Among the people who argued for a viable Tuolumne River last Tuesday were residents of Modesto’s Airport District, many of whom value the river for its recreational and aesthetic appeal. Testifying to the ill effects of low flows and still waters, they offered a powerful argument for increased flows, but the chances they’ll be heard in what has become a high stakes water game are virtually nil—they can’t afford the buy-in.
What the Trump administration’s lawsuit makes clear, as if there were ever a need to doubt, is that our rivers and their water serve the public interest less and less every day. Instead, water has been commodified and subject to the rules of a game in which lawsuits amount to bargaining chips and only a very few players can even put up the ante.
Don Barton says
I’d like to offer a few points not mentioned in your latest blast at farmers, Eric.
1. In your efforts to continue to vilify “Big Ag”, you say nothing of the rights of those farmers who make a living from farming along the Stanislaus, Merced, and Tuolumne Rivers and have for generations. These farmers do not “assault” the environment. And if providing jobs to immigrants and those less-educated is “not in the public interest”, then your definition is different than mine. By lumping all farmers together with Stewart Resnick, you vilify all farmers without exception.
2. Speaking of Mr. Resnick, you’ve conveniently managed to leave out the fact the Resnick and his wife, Lynda, have been major contributors to liberal causes and the Democrat Party for decades. A recent review of Stewart’s contributions on OpenSecrets.org shows that, going back as far as 1999, more than 80% of those contributions have gone to the likes of Hillary Clinton, the Democratic National Committee, Kamala Harris, Barack Obama, and many other liberal Democrats and liberal causes.
3. You admit that the Central Valley–to use your words–is “the most productive farming region in the world”. As you and I are both “Valley Citizens”, I ask you–what would the Valley be without agriculture? Agriculture supplies jobs, both directly and indirectly. Without farmers, there would be no need for ag supply companies, food processing plants like canneries, fresh produce packing houses, and other food processing facilities. All of the service industries who support agriculture would be unnecessary. The Central Valley’s unemployment rate is always higher than both the national and state averages as it is. Can you imagine what the local economy would look like without agriculture?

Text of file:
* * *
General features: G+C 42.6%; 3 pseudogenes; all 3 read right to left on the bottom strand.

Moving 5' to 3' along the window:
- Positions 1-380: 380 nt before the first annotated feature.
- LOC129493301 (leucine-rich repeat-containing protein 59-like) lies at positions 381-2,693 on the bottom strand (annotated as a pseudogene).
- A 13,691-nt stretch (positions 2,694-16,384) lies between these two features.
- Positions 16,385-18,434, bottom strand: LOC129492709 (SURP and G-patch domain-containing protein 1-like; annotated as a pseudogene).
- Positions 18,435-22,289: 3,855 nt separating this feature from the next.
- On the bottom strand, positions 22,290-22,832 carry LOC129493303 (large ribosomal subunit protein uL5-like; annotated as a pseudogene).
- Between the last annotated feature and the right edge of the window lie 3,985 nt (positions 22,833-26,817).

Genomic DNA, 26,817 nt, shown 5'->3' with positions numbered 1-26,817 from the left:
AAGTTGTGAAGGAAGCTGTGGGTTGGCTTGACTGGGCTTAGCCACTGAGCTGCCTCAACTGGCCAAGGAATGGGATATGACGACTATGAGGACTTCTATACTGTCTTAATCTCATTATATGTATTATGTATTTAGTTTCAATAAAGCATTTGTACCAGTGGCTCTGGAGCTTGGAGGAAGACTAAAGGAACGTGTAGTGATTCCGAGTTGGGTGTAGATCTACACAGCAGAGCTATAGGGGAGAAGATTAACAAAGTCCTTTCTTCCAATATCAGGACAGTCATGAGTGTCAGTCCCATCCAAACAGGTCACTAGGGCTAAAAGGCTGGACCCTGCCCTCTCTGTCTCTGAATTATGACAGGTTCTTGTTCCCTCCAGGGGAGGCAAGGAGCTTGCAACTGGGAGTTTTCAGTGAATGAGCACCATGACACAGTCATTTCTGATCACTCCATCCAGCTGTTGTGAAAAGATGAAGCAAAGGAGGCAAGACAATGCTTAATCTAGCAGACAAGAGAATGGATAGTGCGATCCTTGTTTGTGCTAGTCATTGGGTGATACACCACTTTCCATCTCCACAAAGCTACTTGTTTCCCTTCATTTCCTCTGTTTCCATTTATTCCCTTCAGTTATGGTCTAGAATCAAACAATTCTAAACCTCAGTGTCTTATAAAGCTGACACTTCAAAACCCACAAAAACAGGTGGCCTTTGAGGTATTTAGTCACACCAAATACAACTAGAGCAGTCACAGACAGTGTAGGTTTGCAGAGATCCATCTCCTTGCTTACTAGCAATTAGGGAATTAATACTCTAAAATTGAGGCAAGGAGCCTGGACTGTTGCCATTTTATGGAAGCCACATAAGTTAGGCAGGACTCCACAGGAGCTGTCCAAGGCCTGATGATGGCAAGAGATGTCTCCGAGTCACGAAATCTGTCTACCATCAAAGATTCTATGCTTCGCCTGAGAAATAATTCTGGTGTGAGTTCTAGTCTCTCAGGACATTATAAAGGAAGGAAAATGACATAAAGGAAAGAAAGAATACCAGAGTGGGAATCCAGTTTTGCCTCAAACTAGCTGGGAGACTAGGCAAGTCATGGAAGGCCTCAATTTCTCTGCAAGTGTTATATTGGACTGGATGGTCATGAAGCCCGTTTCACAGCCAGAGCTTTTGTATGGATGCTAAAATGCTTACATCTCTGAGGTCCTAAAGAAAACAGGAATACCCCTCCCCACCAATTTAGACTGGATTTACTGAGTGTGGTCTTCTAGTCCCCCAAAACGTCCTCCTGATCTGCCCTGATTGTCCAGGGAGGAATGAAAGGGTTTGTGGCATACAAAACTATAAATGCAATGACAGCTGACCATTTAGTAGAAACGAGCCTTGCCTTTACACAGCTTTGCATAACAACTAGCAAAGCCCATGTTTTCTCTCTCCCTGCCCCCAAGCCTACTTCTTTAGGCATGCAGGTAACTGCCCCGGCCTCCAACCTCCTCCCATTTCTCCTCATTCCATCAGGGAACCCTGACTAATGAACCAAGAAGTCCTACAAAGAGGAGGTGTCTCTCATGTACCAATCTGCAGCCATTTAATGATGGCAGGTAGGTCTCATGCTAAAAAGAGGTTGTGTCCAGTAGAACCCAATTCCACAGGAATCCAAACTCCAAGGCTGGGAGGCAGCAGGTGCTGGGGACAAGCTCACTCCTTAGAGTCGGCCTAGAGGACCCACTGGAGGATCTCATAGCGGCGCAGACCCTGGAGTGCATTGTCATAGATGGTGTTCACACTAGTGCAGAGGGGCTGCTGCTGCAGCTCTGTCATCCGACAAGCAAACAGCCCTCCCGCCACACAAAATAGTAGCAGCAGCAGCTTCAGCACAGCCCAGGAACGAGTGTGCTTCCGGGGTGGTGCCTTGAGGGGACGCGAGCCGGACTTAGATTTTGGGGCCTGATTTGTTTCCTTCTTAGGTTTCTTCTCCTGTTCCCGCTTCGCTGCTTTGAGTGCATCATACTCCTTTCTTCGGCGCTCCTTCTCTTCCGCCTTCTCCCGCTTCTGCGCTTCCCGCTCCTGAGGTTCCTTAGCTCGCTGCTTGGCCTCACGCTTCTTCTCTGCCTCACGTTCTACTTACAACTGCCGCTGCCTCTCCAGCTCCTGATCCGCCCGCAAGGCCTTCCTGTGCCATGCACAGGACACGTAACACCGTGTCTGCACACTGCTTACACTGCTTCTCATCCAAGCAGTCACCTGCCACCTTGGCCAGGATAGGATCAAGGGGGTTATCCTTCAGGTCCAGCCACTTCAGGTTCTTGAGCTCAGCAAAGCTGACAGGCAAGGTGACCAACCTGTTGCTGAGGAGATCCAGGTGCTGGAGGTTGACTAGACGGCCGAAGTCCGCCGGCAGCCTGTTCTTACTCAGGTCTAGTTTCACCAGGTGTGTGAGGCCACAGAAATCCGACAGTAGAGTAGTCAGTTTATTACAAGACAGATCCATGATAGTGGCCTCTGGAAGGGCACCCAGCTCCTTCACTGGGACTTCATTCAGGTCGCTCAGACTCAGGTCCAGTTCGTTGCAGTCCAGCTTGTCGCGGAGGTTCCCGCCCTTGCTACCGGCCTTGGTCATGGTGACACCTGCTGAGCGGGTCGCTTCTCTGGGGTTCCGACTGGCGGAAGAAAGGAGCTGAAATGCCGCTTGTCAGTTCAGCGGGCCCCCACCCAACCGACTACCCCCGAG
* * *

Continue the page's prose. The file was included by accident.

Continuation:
4. I find it laughable that you disparage the recent actions of the Trump Administration for suing the California State Water Resources Control Board as overriding science. What do you think the SWRCB did when it issued its grossly political decision last year in the first place? The agency went through an elaborate show to capture public comments three years ago, and the huge majority of those comments spoke against the increase in flow releases from the reservoirs on the San Joaquin River system. The arguments presented also included substantial scientific evidence that salmon populations have been depleted by non-native species in the Delta who are eating the salmon fry; that the insane releases of more than 1 trillion gallons of fresh water through this same river system since they began in 2009 have NOT increased salmon populations; and urged the SWRCB to consider other efforts to re-build and restore salmon habitat on the rivers. All for naught. Though the weight of the science clearly spoke against the increase in flows, it didn’t matter. The political agenda of the environmentalists–who have a chokehold on public policy in this state and have for decades–prevailed. The amazing proof of that is that we continue to debate this issue even in the face of having experienced recently one of the most severe droughts our state has ever seen.